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Hyacinthus and Apollo: Growing Flowers from Blood

Updated: Nov 2, 2023

Apollo, known for his many lovers, perhaps experienced his strongest grief following the death of Hyacinthus: a prince with everything to lose.

"Apollo and Hyacinthus", Nicolas-René Jollain

Apollo was one of the most worshiped gods in the ancient world due to being a "jack of all trades". Twin brother to Artemis -the goddess of the hunt- Apollo had great power over medicine, music, light, poetry, art, and the plague. However, more memorable than his power were his plethora of different lovers.

Hyacinthus was born beautiful. He was a Spartan prince, the first son in the family, beloved and worshiped by everyone in his empire. He was a symbol of Spartan society, and the baseline for all men in his generation. Apollo was always taken by uniqueness and power, and soon became enamored with the prince as he grew older. Apollo tentatively got to know Hyacinthus, and the two spent many hours playing field games and strumming the lyre. Hyacinthus was different than Apollo's numerous other lovers: he was a delicacy. His bloodline was royal, his garments near-godly. Hyacinthus was pale-skinned from lack of labor and soft-haired, curls adorning the top of his head like a halo. There was nothing left to be desired.

One day, Apollo came down to play discus at dawn in the Spartan citadel's courtyard. It was the pair's favorite game, and they consistently grew more competitive as they played more matches. As they played, though, they were unaware of a decision being made above them: Zephyrus, god of the west-wind and controller of natural elements, was becoming overtaken by envy. He, too, had fallen in love with the Spartan prince and could no longer handle watching Apollo love him when Zephyrus could not.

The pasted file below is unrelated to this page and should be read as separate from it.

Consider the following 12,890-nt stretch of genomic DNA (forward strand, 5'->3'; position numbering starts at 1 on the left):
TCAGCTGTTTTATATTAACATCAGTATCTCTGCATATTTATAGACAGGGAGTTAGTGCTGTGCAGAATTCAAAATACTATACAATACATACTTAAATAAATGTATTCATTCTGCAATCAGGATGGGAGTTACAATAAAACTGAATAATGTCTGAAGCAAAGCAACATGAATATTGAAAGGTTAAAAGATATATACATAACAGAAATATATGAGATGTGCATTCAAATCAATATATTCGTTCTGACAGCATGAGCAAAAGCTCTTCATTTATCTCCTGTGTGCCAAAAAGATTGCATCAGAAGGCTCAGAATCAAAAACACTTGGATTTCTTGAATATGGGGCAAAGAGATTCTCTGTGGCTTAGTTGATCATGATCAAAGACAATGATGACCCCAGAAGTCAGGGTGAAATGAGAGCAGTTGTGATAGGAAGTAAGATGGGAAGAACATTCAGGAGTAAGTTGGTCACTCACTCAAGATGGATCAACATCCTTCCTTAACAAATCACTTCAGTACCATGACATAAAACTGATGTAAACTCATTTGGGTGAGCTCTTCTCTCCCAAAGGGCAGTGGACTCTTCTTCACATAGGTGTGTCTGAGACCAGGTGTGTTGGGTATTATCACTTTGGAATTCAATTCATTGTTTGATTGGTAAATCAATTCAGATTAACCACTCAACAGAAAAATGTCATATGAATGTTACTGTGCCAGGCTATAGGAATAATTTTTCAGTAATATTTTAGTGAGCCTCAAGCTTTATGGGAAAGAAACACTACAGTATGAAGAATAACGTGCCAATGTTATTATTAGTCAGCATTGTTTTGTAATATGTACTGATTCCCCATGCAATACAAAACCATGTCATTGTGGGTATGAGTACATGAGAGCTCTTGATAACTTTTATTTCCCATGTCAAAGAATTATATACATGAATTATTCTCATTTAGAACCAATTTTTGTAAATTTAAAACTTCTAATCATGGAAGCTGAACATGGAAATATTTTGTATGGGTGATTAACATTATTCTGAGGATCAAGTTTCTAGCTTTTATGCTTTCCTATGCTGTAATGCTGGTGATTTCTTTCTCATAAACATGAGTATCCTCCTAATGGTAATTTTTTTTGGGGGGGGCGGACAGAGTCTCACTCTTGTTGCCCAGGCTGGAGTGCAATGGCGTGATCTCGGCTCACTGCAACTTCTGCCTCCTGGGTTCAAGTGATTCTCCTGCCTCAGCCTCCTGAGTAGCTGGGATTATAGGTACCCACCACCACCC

Thus, the idea "if I cannot have him, no one can" was born. Zephyrus, able to control the wind, guided the discus disc from Apollo's hand to Hyacinthus. It struck him squarely on the skull, traveling so fast nobody would have been able to survive it. Hyacinthus, despite his prestige, was not immune to the strength of a god. Hyacinthus fell and Apollo caught him, unaware that it was not his fault that Hyacinthus had been struck by the disc.

Apollo, now panicked, cradled Hyacinthus' dying body. The stone disc was still laying on the soil, bloody and cracked, and Hyacinthus' skull mimicked it. Apollo held the prince's head to his chest, sobbing so viciously his cries could be heard throughout the empire. As Hyacinthus' eyes began to flutter shut, Apollo realized he didn't want to let him go. He could not fathom Hyacinthus disappearing into death, unseen again. Unable to stand so beautifully before his people, or his family. Unable to remain a symbol of perfection.

And so, as blood spilled onto the Earth beneath them, Apollo transformed the blood into seeds where Irises sprouted. He cried watching the flowers grow up around them, penetrating the garden in color. When Hyacinthus' body finally went limp, all that remained were purple-petaled flowers.

An Iris Flower.

While the story originally mentions the Iris sprouting from Hyacinthus' body, the Hyacinth flower is directly named after this tale. It's a sister-flower to the Iris and shares similar structure and color.

Nevertheless, it's important to remember the Iris as a catalyst to this story for two reasons. The original tale mentions the "A" shaped lines on the flower's petals, triangles pointing to the center, as Apollo's screams. The distinct "AAA" sound heard when someone's in deep pain is represented through the flower's markings. His cries for his lover were so poignant that they were marked onto the Iris permanently. Secondly, the flower displays the colors of royalty: purple, a dye reserved for ancient kings, and gold, the color of wealth and adornment. The Iris is both Hyacinth and the pain felt by Apollo, a mixture of their love. A mixture of both their identities.

Those identities, of course, have been shunned by historians for decades. This story is distinctly queer, featuring male affection, though it's been altered to fit straight society over the years. In all paintings and sculptures depicting Apollo and Hyacinthus, Hyacinthus is drawn to be 'smaller' and 'slimmer' in order to promote the feeling of a heterosexual couple rather than two men. Despite discomfort around this myth, though, the lesson still stands. Rather than allowing Hyacinthus to travel into the afterlife and live eternally, Apollo damns him to live on earth forever as a flower. While this may be seen as an act of utmost love, it also is selfish: Apollo just wanted to admire Hyacinthus' beauty forever instead of allowing him peace.


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